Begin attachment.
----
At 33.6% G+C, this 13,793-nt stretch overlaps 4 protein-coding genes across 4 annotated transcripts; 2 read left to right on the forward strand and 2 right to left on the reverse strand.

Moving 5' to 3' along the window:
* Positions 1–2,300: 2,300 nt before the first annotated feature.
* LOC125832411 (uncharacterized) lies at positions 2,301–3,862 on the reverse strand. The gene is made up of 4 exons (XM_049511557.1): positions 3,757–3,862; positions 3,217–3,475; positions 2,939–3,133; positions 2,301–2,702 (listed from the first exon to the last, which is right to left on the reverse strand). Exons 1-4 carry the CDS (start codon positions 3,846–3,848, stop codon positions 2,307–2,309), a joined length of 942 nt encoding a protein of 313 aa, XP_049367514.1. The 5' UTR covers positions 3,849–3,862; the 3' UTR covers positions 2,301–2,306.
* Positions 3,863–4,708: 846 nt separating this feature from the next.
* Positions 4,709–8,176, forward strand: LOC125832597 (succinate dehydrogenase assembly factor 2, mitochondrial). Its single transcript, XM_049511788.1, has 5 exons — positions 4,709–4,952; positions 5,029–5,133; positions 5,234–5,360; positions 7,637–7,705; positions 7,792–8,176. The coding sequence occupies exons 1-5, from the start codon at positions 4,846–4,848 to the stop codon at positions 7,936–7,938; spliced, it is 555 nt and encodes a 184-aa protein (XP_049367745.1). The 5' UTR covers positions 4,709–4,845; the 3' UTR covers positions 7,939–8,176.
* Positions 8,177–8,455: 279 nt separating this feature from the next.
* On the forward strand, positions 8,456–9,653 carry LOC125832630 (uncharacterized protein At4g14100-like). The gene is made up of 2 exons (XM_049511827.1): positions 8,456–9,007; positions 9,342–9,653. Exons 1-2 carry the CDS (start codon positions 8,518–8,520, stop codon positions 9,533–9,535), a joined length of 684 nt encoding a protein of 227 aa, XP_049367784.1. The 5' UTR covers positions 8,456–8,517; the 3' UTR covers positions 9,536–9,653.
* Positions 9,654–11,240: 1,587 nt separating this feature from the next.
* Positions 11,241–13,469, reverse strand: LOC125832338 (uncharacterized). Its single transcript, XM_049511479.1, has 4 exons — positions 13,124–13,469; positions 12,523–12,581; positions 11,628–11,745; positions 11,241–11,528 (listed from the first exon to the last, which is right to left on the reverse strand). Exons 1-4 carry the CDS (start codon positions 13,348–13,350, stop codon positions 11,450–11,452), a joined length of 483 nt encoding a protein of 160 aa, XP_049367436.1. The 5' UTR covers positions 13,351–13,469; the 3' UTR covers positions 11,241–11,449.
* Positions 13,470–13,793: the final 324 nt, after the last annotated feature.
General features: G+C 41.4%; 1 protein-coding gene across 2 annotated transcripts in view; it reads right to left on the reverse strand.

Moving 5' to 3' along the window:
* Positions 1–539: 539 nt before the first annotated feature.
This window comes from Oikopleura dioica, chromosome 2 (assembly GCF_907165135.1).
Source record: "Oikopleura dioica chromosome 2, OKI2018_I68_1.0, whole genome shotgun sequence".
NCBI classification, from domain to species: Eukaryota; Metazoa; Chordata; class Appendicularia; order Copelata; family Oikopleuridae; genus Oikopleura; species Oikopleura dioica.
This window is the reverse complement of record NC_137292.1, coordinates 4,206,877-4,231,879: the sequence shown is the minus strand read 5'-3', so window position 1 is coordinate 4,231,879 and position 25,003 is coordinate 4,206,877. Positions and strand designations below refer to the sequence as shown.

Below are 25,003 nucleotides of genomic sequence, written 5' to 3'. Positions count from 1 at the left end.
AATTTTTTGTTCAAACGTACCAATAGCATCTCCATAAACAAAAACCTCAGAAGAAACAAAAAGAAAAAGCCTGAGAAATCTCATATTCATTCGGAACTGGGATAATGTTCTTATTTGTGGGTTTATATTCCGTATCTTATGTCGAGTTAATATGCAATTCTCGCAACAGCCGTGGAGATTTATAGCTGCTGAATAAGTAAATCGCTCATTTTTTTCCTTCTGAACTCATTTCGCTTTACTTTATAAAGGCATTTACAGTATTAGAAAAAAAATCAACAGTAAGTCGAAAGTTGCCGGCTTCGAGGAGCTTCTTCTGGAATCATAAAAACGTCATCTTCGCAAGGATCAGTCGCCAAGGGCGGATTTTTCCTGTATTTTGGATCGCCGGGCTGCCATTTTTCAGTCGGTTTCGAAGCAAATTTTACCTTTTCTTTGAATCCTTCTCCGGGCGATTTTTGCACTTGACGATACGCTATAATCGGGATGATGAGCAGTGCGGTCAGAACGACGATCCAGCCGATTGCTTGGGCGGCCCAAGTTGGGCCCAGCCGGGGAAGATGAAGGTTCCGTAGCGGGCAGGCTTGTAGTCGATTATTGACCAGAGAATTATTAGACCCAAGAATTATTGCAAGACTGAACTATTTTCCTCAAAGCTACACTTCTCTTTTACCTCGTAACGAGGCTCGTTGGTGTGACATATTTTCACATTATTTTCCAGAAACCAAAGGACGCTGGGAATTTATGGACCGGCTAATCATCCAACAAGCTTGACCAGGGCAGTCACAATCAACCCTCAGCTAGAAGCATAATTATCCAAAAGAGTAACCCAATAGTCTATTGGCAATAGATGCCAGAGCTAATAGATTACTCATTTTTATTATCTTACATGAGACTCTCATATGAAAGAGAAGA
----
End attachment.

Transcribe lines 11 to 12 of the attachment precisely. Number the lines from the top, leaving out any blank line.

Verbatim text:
* Positions 13,470–13,793: the final 324 nt, after the last annotated feature.
General features: G+C 41.4%; 1 protein-coding gene across 2 annotated transcripts in view; it reads right to left on the reverse strand.